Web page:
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Pennsylvania County to Try New Electronic Poll Books

Luzerne County will conduct a pilot program in the Nov. 7 election, as 30 of the county's 186 voting districts will use a new electronic poll book system while the other districts use paper poll books.

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(TNS) — Luzerne County will conduct a pilot program in the Nov. 7 election, as 30 of the county's 186 voting districts will use a new electronic poll book system while the other districts use paper poll books.

County Manager Romilda Crocamo announced that policy at Tuesday's county council work session, eight weeks prior to Election Day.

Election officials had hoped to purchase a new electronic poll book system from one of two vendors who submitted proposals in July. The electronic poll books the county purchased in 2018 have reached the end of their service life, officials said.

However, there is not enough time to purchase a new poll book system, wait for it to be delivered and train election workers in the new system prior to the November election, Crocamo said.

"The turnaround time to do it for the general election was not going to happen," she said.

The election bureau reached out to other counties that had used similar pilot programs with success, Deputy Election Director Emily Cook said.

The bureau identified 30 polling sites that were likely to adapt well to the new technology, Cook said.

That will provide a good sample size to judge whether the new poll book system, supplied by KnowInk LLC, would be a good fit to use countywide next year, she said.

A controlled rollout of the new system is preferable to trying to introduce it to all voting districts at the same time, Cook said.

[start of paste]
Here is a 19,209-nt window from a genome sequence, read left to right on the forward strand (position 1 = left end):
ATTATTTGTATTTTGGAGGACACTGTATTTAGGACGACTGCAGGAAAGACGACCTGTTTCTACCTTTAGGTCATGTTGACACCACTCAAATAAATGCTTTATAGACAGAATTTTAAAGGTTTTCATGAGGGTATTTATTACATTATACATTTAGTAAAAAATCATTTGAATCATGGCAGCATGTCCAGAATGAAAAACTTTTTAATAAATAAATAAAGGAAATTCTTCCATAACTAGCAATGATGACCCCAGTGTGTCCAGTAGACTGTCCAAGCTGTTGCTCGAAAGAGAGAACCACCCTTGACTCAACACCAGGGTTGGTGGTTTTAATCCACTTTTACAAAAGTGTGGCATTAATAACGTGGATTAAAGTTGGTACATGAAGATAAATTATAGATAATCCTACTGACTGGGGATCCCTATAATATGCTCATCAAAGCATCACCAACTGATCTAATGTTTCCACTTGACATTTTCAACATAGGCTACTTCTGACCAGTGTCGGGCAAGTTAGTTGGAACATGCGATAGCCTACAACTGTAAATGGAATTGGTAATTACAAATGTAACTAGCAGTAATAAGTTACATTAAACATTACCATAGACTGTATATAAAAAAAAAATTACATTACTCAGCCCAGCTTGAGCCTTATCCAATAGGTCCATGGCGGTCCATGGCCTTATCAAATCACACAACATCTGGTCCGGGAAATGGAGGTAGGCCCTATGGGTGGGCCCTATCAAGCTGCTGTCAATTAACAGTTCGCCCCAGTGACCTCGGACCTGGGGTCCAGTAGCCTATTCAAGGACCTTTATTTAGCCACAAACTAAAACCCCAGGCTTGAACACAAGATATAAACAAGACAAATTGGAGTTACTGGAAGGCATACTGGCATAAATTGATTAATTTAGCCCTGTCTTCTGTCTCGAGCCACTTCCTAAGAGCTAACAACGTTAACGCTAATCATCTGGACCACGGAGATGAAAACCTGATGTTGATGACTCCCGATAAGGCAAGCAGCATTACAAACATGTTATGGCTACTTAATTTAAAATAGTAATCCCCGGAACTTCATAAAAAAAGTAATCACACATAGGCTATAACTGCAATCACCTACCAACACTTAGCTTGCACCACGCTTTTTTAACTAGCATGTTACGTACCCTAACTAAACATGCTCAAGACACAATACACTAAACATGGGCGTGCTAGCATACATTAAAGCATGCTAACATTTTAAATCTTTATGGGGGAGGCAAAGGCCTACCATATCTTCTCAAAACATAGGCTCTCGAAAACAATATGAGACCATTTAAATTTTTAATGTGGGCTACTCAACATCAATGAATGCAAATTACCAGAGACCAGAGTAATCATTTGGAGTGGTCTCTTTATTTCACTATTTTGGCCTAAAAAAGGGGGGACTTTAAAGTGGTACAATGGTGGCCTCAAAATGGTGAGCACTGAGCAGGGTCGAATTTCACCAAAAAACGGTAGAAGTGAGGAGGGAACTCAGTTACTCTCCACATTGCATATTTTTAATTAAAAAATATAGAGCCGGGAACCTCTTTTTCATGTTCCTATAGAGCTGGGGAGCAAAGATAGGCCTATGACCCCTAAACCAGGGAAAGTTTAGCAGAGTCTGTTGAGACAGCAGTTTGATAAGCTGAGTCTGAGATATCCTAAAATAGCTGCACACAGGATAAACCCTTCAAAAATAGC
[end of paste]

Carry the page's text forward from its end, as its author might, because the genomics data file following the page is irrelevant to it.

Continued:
"Launching a full-scale election with brand-new equipment was not ideal," she said.

The trial run of the KnowInk poll book system will cost $17,080 and will be funded by an election integrity grant the election bureau received this year, Cook said.

According to the KnowInk website, the company's Poll Pad poll book system "is a secure Apple iPad application" that "provides a seamless electronic voter check-in."

Committees formed

In other business from council's voting session, council took the first step toward the formation of a committee that will suggest uses for the county's share of a state settlement with opioid manufacturers.

Council voted unanimously to introduce an ordinance that would create a seven-member committee on opioid misuse and addiction abatement.

Council will schedule a public hearing to take comment on the proposed ordinance, then vote whether to adopt it at a subsequent meeting.

The committee would consist of the district attorney, the director of the county drug and alcohol program, the human services division head, the correctional services division head, the county manager, one council member and one "Luzerne County citizen," the ordinance states.

The county is expected to receive about $25 million from the opioid settlement by the time the last payment is made in 2038, according to the county's 2022 audit.

Council also approved the formation of a committee to approve uses for Act 13 gas drilling impact fee funding.

The committee, formed at the urging of Councilman Brian Thornton, will consist of three council members selected by the council chairperson.

All Act 13 drilling impact fee funds will be deposited into a dedicated account and the committee will review all requested used for those funds.

That will "improve transparency with the public," Thornton said.

Also, Councilman Stephen J. Urban attended Tuesday's meeting, one day after he was charged with simple assault and evidence tampering in connection with an altercation outside his Kingston home last month.

Urban did not speak about the charges against him. Neither did any council member or any member of the public.

© 2023 The Citizens' Voice (Wilkes-Barre, Pa.). Distributed by Tribune Content Agency, LLC.